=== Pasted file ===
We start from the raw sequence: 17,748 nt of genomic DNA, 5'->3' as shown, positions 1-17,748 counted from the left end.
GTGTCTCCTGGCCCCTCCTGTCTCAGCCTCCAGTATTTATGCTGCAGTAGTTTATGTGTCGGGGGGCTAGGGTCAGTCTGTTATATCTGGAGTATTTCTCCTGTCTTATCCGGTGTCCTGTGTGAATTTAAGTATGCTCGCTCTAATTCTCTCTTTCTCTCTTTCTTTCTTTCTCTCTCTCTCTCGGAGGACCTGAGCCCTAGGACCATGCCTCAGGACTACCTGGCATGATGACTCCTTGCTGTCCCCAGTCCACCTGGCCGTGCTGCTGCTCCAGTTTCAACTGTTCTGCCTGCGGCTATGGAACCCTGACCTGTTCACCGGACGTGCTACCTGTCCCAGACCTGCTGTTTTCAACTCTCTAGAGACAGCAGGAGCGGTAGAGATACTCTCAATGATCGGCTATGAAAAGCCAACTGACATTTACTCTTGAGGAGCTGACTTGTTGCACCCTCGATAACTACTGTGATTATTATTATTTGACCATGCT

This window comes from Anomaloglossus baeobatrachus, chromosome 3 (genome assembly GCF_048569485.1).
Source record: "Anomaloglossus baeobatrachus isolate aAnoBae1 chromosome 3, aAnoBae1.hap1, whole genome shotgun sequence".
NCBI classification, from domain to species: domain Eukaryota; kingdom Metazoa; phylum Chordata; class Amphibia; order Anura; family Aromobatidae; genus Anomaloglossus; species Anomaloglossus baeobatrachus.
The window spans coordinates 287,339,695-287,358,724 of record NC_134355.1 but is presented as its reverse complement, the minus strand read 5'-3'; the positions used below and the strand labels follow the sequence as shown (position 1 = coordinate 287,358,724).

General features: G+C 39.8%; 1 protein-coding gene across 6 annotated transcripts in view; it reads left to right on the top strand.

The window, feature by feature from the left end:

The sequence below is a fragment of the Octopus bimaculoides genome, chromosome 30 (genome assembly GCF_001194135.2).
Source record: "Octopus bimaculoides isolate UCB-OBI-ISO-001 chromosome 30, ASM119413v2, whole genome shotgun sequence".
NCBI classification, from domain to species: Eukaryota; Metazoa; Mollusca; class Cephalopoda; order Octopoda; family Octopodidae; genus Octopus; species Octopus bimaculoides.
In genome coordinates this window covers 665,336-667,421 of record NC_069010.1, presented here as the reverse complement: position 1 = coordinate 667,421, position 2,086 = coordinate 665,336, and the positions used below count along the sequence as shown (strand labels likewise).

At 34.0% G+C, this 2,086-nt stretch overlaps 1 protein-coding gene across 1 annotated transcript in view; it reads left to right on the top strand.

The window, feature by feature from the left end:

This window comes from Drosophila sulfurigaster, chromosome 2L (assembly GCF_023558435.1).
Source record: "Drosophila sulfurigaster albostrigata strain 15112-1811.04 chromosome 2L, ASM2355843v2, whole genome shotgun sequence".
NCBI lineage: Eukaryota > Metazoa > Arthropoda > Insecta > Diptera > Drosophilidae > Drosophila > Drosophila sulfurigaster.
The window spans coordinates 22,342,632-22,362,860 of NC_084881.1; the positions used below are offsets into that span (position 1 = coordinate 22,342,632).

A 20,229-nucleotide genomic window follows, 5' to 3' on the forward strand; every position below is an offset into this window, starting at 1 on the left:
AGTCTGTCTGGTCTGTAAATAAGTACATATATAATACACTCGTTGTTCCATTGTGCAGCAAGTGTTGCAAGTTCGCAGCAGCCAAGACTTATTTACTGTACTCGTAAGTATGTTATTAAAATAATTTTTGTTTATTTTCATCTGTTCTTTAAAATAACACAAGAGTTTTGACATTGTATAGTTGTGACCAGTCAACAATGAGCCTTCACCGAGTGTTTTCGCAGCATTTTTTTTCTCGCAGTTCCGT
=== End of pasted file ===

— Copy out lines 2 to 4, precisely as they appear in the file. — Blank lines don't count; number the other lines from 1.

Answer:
GTGTCTCCTGGCCCCTCCTGTCTCAGCCTCCAGTATTTATGCTGCAGTAGTTTATGTGTCGGGGGGCTAGGGTCAGTCTGTTATATCTGGAGTATTTCTCCTGTCTTATCCGGTGTCCTGTGTGAATTTAAGTATGCTCGCTCTAATTCTCTCTTTCTCTCTTTCTTTCTTTCTCTCTCTCTCTCGGAGGACCTGAGCCCTAGGACCATGCCTCAGGACTACCTGGCATGATGACTCCTTGCTGTCCCCAGTCCACCTGGCCGTGCTGCTGCTCCAGTTTCAACTGTTCTGCCTGCGGCTATGGAACCCTGACCTGTTCACCGGACGTGCTACCTGTCCCAGACCTGCTGTTTTCAACTCTCTAGAGACAGCAGGAGCGGTAGAGATACTCTCAATGATCGGCTATGAAAAGCCAACTGACATTTACTCTTGAGGAGCTGACTTGTTGCACCCTCGATAACTACTGTGATTATTATTATTTGACCATGCT

This window comes from Anomaloglossus baeobatrachus, chromosome 3 (genome assembly GCF_048569485.1).
Source record: "Anomaloglossus baeobatrachus isolate aAnoBae1 chromosome 3, aAnoBae1.hap1, whole genome shotgun sequence".